So Much to Do. Forty Days to Do It?

The life of a monk ought to be a continuous Lent. Since few, however, have the strength for this, we urge the entire community during these days of Lent to keep its manner of life most pure and to wash away in this holy season the negligences of other times.
Rule of St. Benedict, Chapter 49: The Observance of Lent

Thanks be to the Father who made us like himself
Thanks be to his Son who saved us by his death.
Thanks be to the Spirit who creates the world anew
From an offering of ashes …

Ashes, Tom Conry

Social media is not the likely place to find contemplative thought. Every once in a while, though, something jumps out and stays with you, enough that you want to share it.

Some friends were describing their adventures in visiting colleges with their oldest son, who will start in Fall,2022. It is stressful, adventuresome, and most interesting, with the discussion in the car before and after.

One of their friends shared the saying “The hours are long, but the days are short”.

They were referring to the time we have with our children, watching them grow, suffer through the lows and celebrating the highs in their lives. It starts at childbirth, and, suddenly, they’re gone. Any parent can identify all too well with the “transition in a blink”.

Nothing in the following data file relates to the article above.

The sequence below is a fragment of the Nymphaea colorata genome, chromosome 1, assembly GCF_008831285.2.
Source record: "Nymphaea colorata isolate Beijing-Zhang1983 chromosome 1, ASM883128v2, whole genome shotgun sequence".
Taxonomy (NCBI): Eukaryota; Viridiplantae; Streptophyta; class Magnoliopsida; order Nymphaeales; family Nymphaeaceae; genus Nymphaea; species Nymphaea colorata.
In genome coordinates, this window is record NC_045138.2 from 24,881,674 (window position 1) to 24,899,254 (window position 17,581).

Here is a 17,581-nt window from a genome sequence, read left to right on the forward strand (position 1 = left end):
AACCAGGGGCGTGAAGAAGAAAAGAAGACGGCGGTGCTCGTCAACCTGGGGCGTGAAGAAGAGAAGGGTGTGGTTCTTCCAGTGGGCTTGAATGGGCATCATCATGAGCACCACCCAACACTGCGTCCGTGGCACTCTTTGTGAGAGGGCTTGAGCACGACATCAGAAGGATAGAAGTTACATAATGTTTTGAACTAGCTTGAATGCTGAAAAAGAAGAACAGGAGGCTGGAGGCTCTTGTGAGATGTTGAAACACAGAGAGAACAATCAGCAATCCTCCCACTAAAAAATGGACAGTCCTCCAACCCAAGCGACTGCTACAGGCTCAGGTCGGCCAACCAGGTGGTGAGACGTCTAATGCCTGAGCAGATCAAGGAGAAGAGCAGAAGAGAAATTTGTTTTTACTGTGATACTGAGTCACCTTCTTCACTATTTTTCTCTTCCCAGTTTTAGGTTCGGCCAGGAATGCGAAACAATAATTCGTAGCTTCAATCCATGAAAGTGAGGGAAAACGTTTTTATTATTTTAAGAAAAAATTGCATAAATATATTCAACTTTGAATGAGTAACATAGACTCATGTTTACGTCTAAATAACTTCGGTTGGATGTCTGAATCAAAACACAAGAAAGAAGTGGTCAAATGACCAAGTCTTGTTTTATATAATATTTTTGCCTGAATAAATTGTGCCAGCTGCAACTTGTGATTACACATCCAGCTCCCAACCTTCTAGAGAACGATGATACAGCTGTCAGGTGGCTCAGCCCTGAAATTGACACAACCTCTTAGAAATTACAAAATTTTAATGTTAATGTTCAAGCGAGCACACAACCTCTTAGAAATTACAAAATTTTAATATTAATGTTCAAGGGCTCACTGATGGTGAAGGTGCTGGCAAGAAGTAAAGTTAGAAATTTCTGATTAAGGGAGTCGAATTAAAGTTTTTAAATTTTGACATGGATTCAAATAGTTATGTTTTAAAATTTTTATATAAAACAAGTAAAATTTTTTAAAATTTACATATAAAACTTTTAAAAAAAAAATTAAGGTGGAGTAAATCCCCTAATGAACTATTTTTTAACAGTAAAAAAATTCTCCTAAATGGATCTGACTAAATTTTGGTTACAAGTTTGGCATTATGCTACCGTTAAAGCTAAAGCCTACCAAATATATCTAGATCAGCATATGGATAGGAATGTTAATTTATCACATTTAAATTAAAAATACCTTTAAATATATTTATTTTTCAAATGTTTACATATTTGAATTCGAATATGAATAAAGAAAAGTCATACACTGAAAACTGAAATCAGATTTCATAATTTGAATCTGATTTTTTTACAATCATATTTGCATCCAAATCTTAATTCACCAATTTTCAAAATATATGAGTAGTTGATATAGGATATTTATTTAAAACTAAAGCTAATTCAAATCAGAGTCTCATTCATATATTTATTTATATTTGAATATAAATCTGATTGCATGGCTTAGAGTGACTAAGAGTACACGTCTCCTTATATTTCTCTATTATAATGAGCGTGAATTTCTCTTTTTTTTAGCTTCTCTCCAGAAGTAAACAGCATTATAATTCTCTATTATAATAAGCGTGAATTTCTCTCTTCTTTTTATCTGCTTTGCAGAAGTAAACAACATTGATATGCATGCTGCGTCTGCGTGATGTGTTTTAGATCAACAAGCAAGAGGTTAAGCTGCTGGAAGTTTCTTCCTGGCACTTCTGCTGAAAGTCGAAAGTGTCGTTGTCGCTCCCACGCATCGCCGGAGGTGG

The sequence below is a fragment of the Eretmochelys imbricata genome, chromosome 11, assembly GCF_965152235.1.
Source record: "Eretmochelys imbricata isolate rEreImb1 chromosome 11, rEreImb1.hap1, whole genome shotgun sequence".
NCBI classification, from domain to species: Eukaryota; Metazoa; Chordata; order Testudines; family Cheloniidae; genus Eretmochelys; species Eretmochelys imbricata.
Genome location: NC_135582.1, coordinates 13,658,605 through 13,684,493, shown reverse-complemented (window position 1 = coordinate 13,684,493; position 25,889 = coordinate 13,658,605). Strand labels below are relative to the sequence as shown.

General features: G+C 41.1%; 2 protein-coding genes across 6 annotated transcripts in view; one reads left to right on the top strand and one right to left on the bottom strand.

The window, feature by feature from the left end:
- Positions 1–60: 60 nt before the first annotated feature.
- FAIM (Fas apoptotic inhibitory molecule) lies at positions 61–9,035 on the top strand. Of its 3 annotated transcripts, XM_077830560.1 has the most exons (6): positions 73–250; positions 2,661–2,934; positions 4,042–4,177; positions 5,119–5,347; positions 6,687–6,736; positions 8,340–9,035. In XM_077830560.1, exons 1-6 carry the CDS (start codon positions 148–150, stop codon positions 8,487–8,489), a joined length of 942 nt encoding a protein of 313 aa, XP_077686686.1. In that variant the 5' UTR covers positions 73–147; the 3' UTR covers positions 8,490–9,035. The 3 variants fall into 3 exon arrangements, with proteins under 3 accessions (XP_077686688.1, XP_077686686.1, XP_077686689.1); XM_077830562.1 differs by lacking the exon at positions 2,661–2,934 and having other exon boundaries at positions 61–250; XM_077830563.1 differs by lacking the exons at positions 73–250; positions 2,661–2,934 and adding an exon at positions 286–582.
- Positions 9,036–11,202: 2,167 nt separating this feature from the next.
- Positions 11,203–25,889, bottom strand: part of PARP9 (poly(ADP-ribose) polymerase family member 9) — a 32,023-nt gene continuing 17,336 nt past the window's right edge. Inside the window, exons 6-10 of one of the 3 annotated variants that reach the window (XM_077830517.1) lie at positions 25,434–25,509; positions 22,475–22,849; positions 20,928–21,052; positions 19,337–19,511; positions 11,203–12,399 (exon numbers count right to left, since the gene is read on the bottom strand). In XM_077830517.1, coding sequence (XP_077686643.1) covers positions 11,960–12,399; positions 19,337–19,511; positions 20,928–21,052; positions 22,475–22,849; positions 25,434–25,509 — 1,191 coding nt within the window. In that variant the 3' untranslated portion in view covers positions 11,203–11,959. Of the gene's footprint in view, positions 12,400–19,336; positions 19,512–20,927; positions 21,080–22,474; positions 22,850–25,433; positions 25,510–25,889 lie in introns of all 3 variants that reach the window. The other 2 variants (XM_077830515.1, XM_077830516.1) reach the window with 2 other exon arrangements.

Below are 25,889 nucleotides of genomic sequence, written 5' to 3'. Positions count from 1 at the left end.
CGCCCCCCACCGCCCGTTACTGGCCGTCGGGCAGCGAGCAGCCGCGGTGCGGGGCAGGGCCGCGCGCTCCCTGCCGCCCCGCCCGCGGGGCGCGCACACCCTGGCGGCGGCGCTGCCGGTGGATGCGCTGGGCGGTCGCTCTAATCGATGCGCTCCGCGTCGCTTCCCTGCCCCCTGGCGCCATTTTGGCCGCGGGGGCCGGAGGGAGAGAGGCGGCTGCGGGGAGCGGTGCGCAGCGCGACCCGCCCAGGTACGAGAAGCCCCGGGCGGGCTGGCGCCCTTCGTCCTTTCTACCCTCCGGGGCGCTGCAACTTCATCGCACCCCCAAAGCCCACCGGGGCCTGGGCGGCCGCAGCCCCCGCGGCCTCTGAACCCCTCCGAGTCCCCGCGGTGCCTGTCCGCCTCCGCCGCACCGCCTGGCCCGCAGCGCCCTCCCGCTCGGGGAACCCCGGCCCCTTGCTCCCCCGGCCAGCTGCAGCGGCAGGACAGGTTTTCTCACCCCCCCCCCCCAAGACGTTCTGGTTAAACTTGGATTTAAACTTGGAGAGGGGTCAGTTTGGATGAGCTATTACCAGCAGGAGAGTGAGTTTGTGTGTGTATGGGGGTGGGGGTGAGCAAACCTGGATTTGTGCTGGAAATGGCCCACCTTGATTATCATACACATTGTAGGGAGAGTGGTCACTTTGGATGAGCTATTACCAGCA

So it is with Lent. We have only 40 days to change not only our hearts, but to help those we know, even barely, to change theirs, and be ready to celebrate Christ’s passion and rising.

We were there “at the beginning”, awaiting His birth, and celebrating His coming among us, one with us, but still, The Son of God.

Our greatest challenge is to tune out the worldly distractions, to be still, and know, that God’s love is manifest in Jesus’ ministry, His passion, death, and glorious Resurrection.

No matter what earthly powers, with earthly rules, judgement, and execution there were, Christ, in His humanity, saved US.

As was the case with the disciples, we are here to accomplish our temporal responsibilities, and to be Christ’s presence for one another.

But, we must be continual witnesses to the Truth to an increasingly disdainful world. That.. is the biggest and most important task ahead.

Can we live a “continuous Lent”, as St. Benedict describes in the Rule? Even he says that is an ideal, and not practical.

In the long hours, and short time, we have, we can strive to be examples to the world, and to each other, of people we could not imagine we could be.

Christ imagined in, in His suffering, dying, and rising for us. We can spend the time we have living His actions in our world.

A meaningful and beautiful Lent to you.



Michael Throop